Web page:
I haven't had a chance to look at this but it appears directly on point with the forum topic - https://www.academia.edu/42855…_work_card=download-paper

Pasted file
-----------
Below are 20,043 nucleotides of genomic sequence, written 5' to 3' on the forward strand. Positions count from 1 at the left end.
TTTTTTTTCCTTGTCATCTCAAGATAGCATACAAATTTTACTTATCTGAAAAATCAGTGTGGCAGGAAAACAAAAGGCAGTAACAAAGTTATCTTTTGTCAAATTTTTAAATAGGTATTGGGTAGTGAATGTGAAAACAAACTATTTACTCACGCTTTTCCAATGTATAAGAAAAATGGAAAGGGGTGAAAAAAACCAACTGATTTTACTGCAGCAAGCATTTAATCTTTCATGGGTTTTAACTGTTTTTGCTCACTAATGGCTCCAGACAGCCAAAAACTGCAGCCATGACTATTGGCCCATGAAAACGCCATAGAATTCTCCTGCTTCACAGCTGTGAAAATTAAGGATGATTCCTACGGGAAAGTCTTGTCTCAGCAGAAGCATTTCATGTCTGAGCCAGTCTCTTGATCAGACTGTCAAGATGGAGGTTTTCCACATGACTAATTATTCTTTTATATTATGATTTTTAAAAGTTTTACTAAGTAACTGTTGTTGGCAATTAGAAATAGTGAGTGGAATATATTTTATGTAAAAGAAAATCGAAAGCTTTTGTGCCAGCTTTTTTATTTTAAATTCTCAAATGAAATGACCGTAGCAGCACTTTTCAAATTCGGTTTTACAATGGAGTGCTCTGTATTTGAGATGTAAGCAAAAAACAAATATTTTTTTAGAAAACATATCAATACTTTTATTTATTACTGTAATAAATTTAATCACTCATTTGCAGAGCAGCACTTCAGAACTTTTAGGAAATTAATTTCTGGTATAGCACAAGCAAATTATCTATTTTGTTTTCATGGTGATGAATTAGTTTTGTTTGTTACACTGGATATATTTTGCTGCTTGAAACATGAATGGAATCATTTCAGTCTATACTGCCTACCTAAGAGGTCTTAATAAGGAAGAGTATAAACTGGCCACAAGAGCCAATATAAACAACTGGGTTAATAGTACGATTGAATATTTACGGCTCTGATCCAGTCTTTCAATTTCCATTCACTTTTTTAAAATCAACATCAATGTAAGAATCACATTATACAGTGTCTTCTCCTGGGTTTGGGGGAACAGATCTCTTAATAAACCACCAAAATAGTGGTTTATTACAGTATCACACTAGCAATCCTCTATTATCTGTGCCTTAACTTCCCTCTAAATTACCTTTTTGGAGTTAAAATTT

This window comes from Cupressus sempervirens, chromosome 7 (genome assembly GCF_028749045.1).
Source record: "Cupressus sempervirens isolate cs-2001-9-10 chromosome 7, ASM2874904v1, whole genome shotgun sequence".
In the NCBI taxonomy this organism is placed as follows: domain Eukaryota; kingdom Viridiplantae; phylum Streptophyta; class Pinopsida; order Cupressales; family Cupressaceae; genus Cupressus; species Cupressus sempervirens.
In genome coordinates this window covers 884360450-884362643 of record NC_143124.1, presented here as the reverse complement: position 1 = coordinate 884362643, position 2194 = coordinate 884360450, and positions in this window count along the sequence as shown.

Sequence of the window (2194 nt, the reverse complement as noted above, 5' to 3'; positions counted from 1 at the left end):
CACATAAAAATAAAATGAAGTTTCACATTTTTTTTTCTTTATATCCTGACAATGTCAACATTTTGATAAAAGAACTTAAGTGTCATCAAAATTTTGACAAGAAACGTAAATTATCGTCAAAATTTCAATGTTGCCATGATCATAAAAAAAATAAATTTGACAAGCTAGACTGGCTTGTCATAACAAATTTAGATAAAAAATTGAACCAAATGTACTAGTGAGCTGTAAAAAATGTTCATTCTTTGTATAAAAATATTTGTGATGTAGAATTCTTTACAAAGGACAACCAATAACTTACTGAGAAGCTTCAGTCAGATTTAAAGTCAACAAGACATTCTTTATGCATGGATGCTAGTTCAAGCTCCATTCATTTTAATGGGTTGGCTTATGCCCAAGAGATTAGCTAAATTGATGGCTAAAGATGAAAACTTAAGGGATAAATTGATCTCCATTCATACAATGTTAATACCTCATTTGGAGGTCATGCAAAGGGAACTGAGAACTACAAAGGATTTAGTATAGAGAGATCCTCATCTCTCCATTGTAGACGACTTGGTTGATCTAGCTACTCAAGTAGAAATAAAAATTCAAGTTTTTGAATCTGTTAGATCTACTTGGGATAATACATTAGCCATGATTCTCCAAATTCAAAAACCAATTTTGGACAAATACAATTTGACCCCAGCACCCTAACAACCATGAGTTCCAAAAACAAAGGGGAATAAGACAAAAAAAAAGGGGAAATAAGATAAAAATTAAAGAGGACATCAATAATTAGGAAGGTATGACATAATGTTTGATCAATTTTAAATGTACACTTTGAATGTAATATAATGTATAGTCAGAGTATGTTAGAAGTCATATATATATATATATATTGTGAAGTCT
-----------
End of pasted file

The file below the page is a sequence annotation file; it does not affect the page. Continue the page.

This paper deals with the Epicurean conception of responsibility. There are many issues about the so-called Epicurus’ demonstration of freedom. Now, if we consider Epicurus’ remains, it is not obvious that Epicurus’ texts explicitly demonstrate the eph’ hêmin thesis. It will be argued, that the Epicurean eph’ hêmin, in this context, is not a demonstrandum because responsibility is a primary evidence. Arguments in this sense are of three kinds: cosmological, ethical and epistemological. I will show that Epicurus, when he depicts the sage’s life and behaviour, invokes the cosmological conditions of action, particularly in Letter to Menoeceus, arguing that the sage does not absolutely depend on a causal chain. Then I will focus on the arguments he develops in his Peri phuseôs about the ethical consequences of the denial of human freedom. Finally I will deal with the logical absurdity of such a denial. I will defend the view that this use of the eph’ hêmin thesis is closely connected with the Epicurean theory of knowledge and with its logical requirements.